Poppy shivered as she washed her face in a pan of icy water. She pulled a dingy blouse over her head, then stepped into a skirt and tugged it up over her long drawers. After brushing her brown hair with the family brush, she ran with the other girls to the basement kitchen that several boarders shared. Only a few other people were in the room—most of them men who looked grimy and were probably heading out to rob someone. The whole complex of foundation rooms at Under the Willow was filled with thieves, gamblers, and drifters.
“About time,” Ma yelled as the girls found a place at a table. She tossed a few slices of sausage along with a piece of bread onto tin plates and then slapped the dishes down in front of them.
“I’m expectin’ a big bag o’ sugar today, girls,” Ma said. “Sugar” in Ma’s language meant stolen money. “So the three of ya make up your mind who’ll be the hook and who’ll be the stalls, just like I taught ya. And choose nice, with no arguin’ between ya.”
Usually the three girls worked together picking pockets. Saturdays were good to find marks, since stores, banks, and the farmers’ market were usually crowded on Saturday mornings.
The best place to find a prospect was near a bank, where a man or woman would have just cashed a weekly paycheck. Then Sheila, Noreen, and Poppy would begin the trick Ma had taught them: one or two would stall the victim by diverting his or her attention, while the hook picked the mark’s pocket.
“I choose bein’ the hook today,” Poppy said before anyone else could speak. She wanted to start her plan to save money right away. By being the hook, she might be able to slip some of the money into her stocking or shoe before they gave it all to Ma.
“Well, I hope you can run faster than you did yesterday,” Noreen said. “You almost got caught.”
“I can run faster than you,” Poppy snapped. “Besides, I never get a chance to be the hook. I’m always skippin’ rope or cryin’ or somethin’ to draw attention to me.”
“That’s ’cause you’re littler than Noreen,” Sheila argued. “Everyone thinks Poppy’s so cute, with her big brown eyes and long curls.” Her voice rang with sarcasm.
“Stop the arguin’ and be nice, like I said before,” Ma yelled, “or I’ll do the choosin’.”
“Yeah, shut up,” one of the other boarders grunted. “I got a headache listenin’ to ya.”
“All right,” Sheila whispered. “Since Poppy chose bein’ the hook first, then Noreen and I will be the stalls.”
“And I’ll be the skipper this time,” Noreen agreed, rolling her eyes. “O’ course, I’m not half as cute as Poppy.”
Ma pointed to the door. “Off you go and bring me a surprise like good girls.”
The wooden sidewalks were crowded with pedestrians carrying bags of vegetables from the farmers’ market. The harvest was bleak this year because of the drought. Fields of tomatoes and corn wilted in the sandy dust. Crops were small and wasted. Still, it was time to prepare for winter, so the market was bursting with activity.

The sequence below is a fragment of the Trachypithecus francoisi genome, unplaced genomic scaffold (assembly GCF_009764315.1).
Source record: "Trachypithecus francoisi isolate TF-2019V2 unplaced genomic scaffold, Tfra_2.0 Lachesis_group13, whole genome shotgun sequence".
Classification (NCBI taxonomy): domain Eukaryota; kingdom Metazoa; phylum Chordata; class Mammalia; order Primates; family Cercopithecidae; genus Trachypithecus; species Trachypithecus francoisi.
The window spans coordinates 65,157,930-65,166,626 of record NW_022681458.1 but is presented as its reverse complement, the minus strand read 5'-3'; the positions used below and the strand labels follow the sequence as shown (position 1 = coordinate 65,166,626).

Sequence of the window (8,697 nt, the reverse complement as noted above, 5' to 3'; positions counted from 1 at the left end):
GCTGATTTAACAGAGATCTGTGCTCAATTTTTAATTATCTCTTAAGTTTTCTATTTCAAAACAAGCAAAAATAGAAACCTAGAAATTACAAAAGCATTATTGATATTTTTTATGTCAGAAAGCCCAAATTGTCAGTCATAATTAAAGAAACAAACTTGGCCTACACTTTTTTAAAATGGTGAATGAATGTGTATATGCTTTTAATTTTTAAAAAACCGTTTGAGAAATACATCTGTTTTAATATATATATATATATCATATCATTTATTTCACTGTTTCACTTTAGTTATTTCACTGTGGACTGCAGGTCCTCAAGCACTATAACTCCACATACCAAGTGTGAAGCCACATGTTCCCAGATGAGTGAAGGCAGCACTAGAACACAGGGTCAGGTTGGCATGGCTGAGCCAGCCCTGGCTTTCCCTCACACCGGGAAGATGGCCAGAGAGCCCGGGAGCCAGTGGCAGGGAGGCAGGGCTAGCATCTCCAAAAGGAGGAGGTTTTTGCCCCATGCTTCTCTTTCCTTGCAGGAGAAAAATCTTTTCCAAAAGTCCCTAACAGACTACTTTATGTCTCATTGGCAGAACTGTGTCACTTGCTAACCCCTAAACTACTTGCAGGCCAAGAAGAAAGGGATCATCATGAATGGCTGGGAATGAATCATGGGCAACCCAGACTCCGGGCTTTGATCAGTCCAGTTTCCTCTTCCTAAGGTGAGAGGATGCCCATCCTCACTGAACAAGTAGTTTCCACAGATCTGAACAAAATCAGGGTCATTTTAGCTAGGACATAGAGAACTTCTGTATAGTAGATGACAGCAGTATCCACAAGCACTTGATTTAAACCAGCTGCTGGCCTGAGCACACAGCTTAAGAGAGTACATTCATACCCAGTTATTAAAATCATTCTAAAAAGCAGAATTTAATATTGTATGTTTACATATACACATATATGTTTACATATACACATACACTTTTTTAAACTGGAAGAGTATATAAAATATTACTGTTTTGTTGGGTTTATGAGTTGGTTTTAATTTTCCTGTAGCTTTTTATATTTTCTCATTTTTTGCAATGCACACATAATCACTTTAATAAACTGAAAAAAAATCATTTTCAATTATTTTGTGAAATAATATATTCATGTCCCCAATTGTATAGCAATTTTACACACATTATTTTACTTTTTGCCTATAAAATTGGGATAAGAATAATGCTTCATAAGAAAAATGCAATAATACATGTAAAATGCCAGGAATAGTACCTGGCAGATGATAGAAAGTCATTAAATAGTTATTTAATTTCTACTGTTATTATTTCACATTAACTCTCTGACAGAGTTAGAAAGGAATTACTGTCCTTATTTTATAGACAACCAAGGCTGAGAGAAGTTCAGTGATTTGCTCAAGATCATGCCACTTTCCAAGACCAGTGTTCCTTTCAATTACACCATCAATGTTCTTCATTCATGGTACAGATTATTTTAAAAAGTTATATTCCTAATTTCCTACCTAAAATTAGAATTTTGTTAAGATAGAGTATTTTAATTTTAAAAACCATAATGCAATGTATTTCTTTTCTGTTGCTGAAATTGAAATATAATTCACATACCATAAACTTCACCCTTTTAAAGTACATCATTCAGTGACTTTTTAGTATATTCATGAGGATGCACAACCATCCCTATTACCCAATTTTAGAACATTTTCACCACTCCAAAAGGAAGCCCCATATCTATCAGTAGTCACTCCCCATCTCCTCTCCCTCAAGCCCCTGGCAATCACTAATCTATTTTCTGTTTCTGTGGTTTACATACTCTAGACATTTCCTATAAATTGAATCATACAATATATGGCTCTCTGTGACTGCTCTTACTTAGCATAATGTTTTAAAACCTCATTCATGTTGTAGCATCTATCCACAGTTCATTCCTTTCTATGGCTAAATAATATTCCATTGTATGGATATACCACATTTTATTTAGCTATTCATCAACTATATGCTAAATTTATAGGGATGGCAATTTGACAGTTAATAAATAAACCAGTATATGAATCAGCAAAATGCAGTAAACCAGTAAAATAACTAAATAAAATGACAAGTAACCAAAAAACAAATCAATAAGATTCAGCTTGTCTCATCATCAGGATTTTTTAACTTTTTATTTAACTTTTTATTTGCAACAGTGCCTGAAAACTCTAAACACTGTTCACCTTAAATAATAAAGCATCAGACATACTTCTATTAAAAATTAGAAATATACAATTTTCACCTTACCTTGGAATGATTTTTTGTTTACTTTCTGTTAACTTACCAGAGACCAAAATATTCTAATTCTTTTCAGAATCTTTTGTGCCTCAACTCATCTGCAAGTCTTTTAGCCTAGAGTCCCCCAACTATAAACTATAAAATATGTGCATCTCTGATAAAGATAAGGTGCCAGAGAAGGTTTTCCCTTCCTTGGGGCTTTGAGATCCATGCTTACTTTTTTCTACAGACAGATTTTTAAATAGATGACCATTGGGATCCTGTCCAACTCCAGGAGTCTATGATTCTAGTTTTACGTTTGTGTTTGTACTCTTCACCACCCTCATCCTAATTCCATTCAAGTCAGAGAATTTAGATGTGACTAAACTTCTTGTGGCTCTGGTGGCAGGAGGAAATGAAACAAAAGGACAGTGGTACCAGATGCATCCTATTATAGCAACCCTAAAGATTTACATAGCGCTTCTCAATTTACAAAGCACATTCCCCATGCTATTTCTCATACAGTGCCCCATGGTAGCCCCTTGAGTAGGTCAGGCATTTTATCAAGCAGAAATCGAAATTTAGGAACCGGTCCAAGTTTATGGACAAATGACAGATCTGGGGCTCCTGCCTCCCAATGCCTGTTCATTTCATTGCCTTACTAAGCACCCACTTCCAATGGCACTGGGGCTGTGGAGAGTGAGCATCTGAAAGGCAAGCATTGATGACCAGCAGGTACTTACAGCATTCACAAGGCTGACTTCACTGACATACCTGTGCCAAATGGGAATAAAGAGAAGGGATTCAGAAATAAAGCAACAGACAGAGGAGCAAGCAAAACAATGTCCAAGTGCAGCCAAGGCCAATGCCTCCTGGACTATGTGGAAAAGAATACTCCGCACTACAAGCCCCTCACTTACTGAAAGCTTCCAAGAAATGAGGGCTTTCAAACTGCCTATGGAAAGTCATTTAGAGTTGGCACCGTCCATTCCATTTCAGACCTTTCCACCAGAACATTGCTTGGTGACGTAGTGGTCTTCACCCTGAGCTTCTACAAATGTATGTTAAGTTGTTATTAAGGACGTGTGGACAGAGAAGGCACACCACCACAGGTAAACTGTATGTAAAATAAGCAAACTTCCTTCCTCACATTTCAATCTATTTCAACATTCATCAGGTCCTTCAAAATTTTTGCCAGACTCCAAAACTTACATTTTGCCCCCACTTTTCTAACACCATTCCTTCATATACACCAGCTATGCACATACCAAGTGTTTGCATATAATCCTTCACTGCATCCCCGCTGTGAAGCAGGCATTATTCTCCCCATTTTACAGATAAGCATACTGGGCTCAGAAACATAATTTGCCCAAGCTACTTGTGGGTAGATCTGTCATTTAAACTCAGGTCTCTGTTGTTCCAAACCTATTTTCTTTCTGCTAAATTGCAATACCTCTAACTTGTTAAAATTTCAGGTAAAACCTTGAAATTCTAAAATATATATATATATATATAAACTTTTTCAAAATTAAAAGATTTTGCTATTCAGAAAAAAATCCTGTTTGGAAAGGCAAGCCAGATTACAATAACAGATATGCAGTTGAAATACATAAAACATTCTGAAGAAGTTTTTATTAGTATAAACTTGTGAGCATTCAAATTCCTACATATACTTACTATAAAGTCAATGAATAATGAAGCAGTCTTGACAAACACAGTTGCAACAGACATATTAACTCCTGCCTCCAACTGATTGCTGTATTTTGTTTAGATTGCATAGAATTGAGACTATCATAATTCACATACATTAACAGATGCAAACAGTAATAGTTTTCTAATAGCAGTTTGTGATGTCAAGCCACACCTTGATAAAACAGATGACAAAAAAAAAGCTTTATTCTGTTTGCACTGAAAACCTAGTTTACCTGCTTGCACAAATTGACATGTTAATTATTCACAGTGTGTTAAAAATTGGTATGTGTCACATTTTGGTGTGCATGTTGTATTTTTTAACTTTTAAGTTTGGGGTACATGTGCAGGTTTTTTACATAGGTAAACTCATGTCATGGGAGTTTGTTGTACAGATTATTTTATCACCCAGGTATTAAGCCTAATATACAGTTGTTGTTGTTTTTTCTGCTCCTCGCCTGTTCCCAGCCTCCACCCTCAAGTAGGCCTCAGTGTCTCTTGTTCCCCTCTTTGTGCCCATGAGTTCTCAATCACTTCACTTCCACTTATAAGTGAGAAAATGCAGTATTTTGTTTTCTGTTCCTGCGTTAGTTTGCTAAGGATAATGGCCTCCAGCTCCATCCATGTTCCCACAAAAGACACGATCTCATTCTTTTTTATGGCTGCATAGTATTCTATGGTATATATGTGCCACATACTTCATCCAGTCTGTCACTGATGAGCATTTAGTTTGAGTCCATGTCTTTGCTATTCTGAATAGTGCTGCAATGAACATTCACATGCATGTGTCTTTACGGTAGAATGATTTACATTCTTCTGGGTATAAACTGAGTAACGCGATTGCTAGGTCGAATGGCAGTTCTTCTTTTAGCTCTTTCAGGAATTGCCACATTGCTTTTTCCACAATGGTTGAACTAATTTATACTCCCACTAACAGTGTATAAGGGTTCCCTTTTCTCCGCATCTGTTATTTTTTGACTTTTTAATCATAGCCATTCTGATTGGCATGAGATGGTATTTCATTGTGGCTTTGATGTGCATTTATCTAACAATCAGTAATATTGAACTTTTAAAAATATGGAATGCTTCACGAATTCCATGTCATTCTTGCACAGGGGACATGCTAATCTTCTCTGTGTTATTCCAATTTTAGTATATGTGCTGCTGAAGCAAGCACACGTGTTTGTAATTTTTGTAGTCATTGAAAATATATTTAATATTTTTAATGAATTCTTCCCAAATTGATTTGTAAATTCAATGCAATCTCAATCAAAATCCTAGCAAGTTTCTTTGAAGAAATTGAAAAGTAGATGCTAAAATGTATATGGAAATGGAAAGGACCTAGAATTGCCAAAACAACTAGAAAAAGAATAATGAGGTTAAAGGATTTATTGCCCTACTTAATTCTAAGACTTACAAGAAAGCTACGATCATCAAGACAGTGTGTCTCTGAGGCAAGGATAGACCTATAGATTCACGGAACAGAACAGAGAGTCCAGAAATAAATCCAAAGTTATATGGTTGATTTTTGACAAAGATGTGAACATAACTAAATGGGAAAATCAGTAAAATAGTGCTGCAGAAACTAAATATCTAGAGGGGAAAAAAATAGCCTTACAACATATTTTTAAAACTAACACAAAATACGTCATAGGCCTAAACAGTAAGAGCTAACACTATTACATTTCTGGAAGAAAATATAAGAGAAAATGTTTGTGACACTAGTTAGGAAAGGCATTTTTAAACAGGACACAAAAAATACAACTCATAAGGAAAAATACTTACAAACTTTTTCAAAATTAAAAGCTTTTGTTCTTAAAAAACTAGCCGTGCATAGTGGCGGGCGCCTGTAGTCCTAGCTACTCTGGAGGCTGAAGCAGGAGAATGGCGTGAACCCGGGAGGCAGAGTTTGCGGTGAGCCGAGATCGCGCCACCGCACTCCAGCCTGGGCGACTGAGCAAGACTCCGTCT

Other people busied themselves with weekend errands to banks and shops along the way.
Sheila walked innocently along the road through the stalls where the farmers had set up their produce. She moved to the stores and banks that lined the sidewalks, searching for the right mark.
Noreen skipped rope back and forth on the walkway and dirt road, stopping and starting, bumping into folks occasionally. Some people looked at her icily.
Then Sheila signaled to Poppy with a quick flash of her thumb. A well-dressed woman had just left the General Bank. Sheila began following the lady, a little ways behind, until the other girls caught up.
Noreen, who was on the street skipping rope, hopped up onto the walkway, still skipping. She made her way ahead of the stylish lady. Sheila tapped her own left hip, which told Poppy that the money was in the woman’s left pocket. Then Sheila casually sauntered inconspicuously nearer and nearer to the woman.
Poppy took a deep breath and headed closer.
In a flash Sheila pushed by the woman just as Noreen skipped into both of them.
The lady stumbled and Sheila held her by her right arm. “Sorry, ma’am,” she said. “That girl skippin’ rope got right in my way!”
Noreen, still keeping the woman’s attention away from Poppy, stuck out her tongue, then skipped off in another direction.
During this scuffle, without being observed, Poppy slipped two fingers into the woman’s pocket and deftly pulled out a small package. Then, as swift and silent as a shadow, she tucked it under her blouse. Casually but quickly, she made her way down the sidewalk, hoping no one had seen her.
“You little urchin!” the woman called out after Noreen, unaware that she had just been robbed.
Poppy continued down the sidewalk through the crowd. She was already a good distance away from the skirmish. Crowds brushed one another, their shoes click-clacking on the timber sidewalk, oblivious to the robbery that had just taken place.
Has the woman realized her money is gone yet? Poppy wondered. Curiosity got the best of her. She peeked over her shoulder. Farther up the sidewalk, the lady she had frisked started screaming. “I’ve been robbed!” her voice carried throughout the crowd. People gathered around her as she pointed in Sheila’s direction. Noreen had disappeared.
Then the lady looked straight at Poppy. Would she recognize her as the pickpocket?
Poppy, still looking over her shoulder, began to run when SLAM! She crashed into a boy who was sweeping the sidewalk outside a watch and jewelry store.
“Look what you did,” he yelled, giving her a shove. “You knocked over my dustpan, and now everything is dirty again!”
“Sorry,” she snapped. She slipped into the entryway between the two show windows of the shop, to conceal herself from the angry crowd up the street.
“What do you want here?” the boy growled. “This is an expensive jewelry store, and it’s no place for the likes of you.”
“Is that how you treat your customers?” Poppy drew herself up importantly. “I’m looking for a gift for … my mother.”
© 2010 Joan Hiatt Harlow
Poppy and Justin must rely on their instincts if they are going to survive the catastrophe. Will anything be left when the fire finally burns out?
- Margaret K. McElderry Books |
- 336 pages |
- ISBN 9781416984863 |
- September 2011 |
- Grades 3 - 7